PR managers should be knowledgeable about the various resources they can use to gather feedback and data, such as social media listening tools or surveys and polls, and have an understanding of when and how to deploy them. Additionally, a PR manager must be organized, an effective leader, and a strategic thinker that is always planning several steps ahead.
Public Relations Manager Salary and Job Outlook
Current data about the role of PR managers and their career outlook indicates the profession is a stable career choice with plenty of opportunity. According to the U.S. Bureau of Labor Statistics (BLS), the median annual salary for a public relations manager was $125,780 in 2021. The BLS reports that top-earning PR managers made upwards of $208,000. Individual salaries may be influenced by factors such as education, experience, geographic location, and the type of employer or client.
BLS projections indicate that employment opportunities for PR managers will grow approximately 8% through 2031, which is faster than the national average of 5% for all occupations. The increasingly dynamic and complex nature of public opinion, particularly in the age of social media, will drive much of the demand for PR managers.
How to Become a Public Relations Manager
Those wondering how to become a public relations manager are encouraged to invest in the proper education and find opportunities to gain relevant PR experience. Although each person’s path is unique,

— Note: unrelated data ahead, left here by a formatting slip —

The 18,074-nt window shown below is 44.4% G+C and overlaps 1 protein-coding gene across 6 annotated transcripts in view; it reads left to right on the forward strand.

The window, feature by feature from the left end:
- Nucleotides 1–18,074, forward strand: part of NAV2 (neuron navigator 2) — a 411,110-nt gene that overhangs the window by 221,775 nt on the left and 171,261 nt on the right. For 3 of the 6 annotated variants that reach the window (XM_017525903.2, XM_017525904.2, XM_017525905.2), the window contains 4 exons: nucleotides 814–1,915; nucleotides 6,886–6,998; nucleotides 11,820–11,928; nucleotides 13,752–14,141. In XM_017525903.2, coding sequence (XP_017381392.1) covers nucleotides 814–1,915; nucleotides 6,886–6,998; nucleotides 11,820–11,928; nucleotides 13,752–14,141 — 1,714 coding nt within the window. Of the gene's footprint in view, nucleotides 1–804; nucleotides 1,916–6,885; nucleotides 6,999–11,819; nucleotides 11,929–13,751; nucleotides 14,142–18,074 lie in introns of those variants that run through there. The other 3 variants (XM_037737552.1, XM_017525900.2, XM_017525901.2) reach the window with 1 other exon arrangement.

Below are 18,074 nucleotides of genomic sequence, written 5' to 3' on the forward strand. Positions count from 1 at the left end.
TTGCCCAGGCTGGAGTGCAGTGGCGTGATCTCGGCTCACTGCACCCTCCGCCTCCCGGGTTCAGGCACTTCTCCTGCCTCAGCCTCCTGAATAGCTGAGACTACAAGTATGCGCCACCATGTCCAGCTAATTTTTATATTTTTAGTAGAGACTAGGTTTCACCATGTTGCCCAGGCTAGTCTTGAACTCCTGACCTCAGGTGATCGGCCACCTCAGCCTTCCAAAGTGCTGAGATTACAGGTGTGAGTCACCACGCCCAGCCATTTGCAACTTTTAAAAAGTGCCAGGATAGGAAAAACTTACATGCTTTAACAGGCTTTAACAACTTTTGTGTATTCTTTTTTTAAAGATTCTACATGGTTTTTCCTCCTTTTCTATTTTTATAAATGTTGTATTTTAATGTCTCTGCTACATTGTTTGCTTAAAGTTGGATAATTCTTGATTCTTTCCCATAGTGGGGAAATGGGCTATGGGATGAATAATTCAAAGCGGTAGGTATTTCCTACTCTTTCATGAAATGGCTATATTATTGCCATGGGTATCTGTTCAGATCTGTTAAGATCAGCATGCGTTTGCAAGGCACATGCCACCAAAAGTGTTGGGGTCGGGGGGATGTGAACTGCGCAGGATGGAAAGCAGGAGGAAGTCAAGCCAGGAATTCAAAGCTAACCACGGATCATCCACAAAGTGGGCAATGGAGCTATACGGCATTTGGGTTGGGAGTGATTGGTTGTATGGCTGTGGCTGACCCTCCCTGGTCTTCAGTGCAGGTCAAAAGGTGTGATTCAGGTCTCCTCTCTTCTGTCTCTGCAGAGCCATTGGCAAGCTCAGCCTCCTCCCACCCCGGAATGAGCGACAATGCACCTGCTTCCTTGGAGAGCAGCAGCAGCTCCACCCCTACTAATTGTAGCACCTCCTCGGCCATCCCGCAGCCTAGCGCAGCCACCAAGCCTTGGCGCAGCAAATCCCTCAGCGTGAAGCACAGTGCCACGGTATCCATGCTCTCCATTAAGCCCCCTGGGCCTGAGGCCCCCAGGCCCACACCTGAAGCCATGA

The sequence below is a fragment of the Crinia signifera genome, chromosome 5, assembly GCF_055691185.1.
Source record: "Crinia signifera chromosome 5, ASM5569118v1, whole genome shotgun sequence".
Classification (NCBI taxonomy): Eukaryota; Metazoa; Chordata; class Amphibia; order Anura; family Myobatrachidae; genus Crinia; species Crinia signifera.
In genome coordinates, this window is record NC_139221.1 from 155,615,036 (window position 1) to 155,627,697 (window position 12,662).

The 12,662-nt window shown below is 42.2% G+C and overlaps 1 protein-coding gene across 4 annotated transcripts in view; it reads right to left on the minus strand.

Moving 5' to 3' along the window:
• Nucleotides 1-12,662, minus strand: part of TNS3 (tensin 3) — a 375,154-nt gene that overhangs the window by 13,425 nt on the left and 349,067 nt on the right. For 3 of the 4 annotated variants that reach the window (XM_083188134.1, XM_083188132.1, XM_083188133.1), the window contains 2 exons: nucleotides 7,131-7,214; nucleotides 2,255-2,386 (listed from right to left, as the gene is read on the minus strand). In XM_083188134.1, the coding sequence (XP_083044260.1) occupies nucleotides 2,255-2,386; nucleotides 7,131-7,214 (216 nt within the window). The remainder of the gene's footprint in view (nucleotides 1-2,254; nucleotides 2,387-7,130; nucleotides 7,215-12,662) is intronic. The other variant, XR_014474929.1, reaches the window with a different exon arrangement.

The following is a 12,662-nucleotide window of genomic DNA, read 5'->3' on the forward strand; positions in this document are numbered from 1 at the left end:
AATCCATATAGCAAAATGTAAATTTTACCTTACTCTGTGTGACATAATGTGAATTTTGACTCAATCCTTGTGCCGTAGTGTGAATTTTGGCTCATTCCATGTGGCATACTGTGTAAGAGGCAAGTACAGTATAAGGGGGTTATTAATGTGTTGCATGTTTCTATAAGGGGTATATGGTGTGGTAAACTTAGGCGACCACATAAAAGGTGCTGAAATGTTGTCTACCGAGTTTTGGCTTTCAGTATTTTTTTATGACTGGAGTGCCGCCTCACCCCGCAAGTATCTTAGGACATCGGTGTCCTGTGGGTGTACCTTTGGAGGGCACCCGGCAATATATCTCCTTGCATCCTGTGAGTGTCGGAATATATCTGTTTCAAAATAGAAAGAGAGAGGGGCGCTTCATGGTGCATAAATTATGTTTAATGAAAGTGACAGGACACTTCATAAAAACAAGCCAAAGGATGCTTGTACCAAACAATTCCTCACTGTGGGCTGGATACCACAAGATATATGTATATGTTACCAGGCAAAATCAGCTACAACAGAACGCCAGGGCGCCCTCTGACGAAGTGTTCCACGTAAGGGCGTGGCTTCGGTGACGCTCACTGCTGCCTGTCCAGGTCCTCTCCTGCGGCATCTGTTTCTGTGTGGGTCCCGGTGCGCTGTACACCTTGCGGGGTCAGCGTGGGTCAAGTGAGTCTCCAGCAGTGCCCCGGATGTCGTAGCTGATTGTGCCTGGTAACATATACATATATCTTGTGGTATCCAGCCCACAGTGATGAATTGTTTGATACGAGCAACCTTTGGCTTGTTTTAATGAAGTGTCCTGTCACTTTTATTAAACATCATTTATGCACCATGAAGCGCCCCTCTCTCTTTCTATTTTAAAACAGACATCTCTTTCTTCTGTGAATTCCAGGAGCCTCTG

aspiring public relations managers should consider the following steps.
- Earn an undergraduate degree in public relations, business, communications, or a related field.
- Gain work experience in an entry-level PR role or internship. Many public relations companies actively recruit volunteers who wish to donate their time to gain experience.
- Earn relevant certifications. Aspiring PR managers are encouraged to seek certification through the Public Relations Society of America.
- Build a strong professional network and seek opportunities above entry-level work.
- Train for PR management through seminars, specialized training, and/or an advanced education, such as a Master of Business Administration (MBA) program. An MBA program can help aspiring PR managers hone their leadership skills and elevate their business expertise.
Pursue an Exciting Career in Public Relations
Public relations managers are integral to helping clients craft their image and effectively communicate with the public. Successful public relations management is what makes a mutually beneficial relationship between a client and the public possible.
In the age of the internet and social media, it’s more important than ever for PR professionals to carefully manage how their clients portray themselves on a variety of channels. Mistakes can be costly. It’s essential to apply strategic thinking and produce carefully crafted messaging so clients—including corporations and public figures— can maintain a positive public persona.
Those who are interested in becoming a public relations manager are encouraged to find a degree program that supports their career aspirations, such as the Online Master of Business Administration program offered at Washington State University.
The WSU MBA program, which features multiple concentrations and a general track, is designed to develop key leadership and business skills that are essential for success in various roles and industries, including public relations.
Learn more about the program—and discover how an advanced education in business can support your professional goals in PR.